Complete Details Of ASUU Meeting With FG As Union Moves To End Strike

Result of the ASUU meeting with FG

ASUU may end the strike and reach a truce with FG at Friday’s meeting, read full details below.

Nigeria online news It reports that the Federal Government and the strikers of the University Academic Staff Union reached a truce on Friday, after months of negotiation.

In a statement read at the end of their meeting, which began at exactly 12 noon, the Federal Government agreed to withdraw ASUU members from the Integrated Payroll and Personnel Information System (IPPIS) payment platform.

This has been one of the main problems that has kept teachers out of classes since March.

Labor and Employment Minister Senator Chris Ngige, who read the statement, said the government also accepted ASUU’s demand to pay its members’ salary arrears from February to June.

This will be done through the old salary payment platform, the Government’s Integrated Financial and Management Information System.

“We are also reviewing how teachers will be paid on the old platform until UTAS is ready for use.

“We also agreed that withheld wages are the component of the ‘no work, no pay’ issue that was invoked and the Minister of Education and I are working on that to get approval to lift the embargo.

“This is a transition period between the formalization of UTAS, and as soon as we finish, the Office of the General Accountant of the Federation, the National Commission of Universities and the Vice Chancellors will work together to ensure that the salaries withheld are paid through the old platform, which used the General Accounting Office to pay the salaries of university workers who were not captured in the IPPI for the months of February, March, April, May and June ”.

Ngige said the government also offered to increase the accrued allowances for university staff from N30bn to N35bn and the revitalization fund from N20bn to N25bn.

Meanwhile, Law Students has sued ASUU and FG for N10bn over the prolonged strike.

Nigerian law students sued the University Academic Staff Union and relevant ministries representing the Federal Government over the prolonged ASUU strike that has led to the closure of several public universities since March 2020.

The students, through the national president of the Nigerian Law Students Association, Blessing Agbomhere, applied for a reward of N10bn as compensation for the violation of their rights to education during the period of approximately nine months that their public learning institutions they had been closed.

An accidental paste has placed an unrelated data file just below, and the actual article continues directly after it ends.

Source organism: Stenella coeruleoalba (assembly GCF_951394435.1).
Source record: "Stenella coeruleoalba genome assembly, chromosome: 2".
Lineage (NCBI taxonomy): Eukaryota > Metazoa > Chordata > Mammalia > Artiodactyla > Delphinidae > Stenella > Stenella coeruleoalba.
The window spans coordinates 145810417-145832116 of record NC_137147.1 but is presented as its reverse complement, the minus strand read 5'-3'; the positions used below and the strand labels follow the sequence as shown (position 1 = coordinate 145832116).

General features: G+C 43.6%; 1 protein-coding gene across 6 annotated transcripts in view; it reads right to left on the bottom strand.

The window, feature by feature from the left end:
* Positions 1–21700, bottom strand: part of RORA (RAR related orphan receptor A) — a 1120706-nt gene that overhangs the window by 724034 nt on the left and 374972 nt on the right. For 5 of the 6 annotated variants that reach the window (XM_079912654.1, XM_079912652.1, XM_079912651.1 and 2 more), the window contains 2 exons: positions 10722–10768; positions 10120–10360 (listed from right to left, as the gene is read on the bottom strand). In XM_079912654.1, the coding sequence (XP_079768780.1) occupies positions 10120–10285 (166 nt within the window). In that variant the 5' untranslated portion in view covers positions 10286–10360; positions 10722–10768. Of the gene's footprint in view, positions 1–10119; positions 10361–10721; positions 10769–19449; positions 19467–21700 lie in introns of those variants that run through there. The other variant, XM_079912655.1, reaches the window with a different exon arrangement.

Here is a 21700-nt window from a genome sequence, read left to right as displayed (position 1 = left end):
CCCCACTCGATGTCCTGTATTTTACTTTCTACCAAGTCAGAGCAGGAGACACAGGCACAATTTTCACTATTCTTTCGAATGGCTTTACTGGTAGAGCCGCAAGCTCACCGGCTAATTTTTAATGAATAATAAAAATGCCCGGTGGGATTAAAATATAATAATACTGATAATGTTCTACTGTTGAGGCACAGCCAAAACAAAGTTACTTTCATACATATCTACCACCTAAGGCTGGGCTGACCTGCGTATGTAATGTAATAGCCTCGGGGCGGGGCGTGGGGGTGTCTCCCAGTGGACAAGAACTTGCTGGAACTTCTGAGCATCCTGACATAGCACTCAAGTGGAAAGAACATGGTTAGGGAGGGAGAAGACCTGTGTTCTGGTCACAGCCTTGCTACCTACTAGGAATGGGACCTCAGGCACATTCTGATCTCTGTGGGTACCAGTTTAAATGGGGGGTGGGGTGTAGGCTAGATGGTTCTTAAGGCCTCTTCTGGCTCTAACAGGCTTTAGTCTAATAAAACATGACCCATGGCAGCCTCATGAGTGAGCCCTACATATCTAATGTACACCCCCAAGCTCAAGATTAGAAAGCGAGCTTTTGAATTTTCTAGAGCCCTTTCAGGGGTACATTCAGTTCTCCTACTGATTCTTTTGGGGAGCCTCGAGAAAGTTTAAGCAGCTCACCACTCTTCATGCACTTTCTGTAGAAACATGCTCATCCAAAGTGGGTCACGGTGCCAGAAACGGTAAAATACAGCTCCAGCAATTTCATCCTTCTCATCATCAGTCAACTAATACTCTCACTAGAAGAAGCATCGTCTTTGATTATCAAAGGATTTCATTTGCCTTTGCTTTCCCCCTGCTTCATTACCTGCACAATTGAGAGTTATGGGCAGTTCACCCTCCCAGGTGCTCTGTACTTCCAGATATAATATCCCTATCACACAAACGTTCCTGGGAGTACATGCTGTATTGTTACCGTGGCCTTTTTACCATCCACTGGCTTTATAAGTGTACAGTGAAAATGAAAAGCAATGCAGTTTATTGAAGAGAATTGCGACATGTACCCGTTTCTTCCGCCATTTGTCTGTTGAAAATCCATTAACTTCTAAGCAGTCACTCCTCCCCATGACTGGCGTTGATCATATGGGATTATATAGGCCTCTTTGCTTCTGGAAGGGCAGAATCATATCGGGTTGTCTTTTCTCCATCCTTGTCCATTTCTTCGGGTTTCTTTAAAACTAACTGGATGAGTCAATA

The lawsuit marked FHC / ABJ / CS / 1551/2012 was filed in the Federal High Court in Abuja on Friday.

Agbomhere, a Baze University law senior who is the sole plaintiff, said a LAWSAN Senate resolution ordered him to initiate the lawsuit as a representative.

United as the accused are, ASUU; The president of ASUU, Prof. Biodun Ogunyemi; the Minister of Education; the Minister of Labor and Employment; the Attorney General of the Federation; and the Federal Government of Nigeria.

Agbomhere, through his lawyer, Luqman Momodu, urged the court to, among others, declare that he, on behalf of other students in his association, had the right to education under article 18 (1), (2) and (3) of the Nigerian Constitution and Article 17 (1) of the African Charter on Human and Peoples’ Rights (Ratification and Enforcement) Act Cap, A9 LFN, 2004.

He also asked the court, by affirming his right to education, to declare that the third and sixth defendants (the ministers and the federal government) “have an obligation to create the necessary, conducive and conducive environment to ensure that the plaintiff enjoys of a crisis -free, peaceful and uninterrupted learning in order to promote, improve and enjoy the plaintiff’s right to education ”.

It also requested a statement that “the indefinite strike action undertaken by the first and second defendants (ASUU and its president) since March 2020 that led to the closure of state universities, which has had a negative and negative impact on the Plaintiffs’ learning and the proper functioning of the academic calendar of the universities is a blatant infringement of the plaintiff’s right to education ”.

It also requested a mandatory court order “forcing the first and second defendants to suspend the strike action and return to the status quo ante bellum while negotiations for an amicable resolution of the disputed issues or between the defendants continue.”

While it requested a perpetual court order preventing ASUU from “declaring or engaging in indefinite and incessant strike actions that could ultimately interfere with, alter, repeal and undermine the plaintiff’s right to education,” it also requested an order to direct the “3rd to 6th defendants to reopen government-owned universities immediately and honor their contractual agreements with the 1st and 2nd defendants in the general interest of the plaintiff.”

It claimed “the sum of N10,000,000,000.00 (ten billion naira) only as general and exemplary damages for the loss of valuable time, opportunity, mental torture, psychological anguish and general deprivation that the plaintiff has suffered or is likely to be exposed upon graduation . “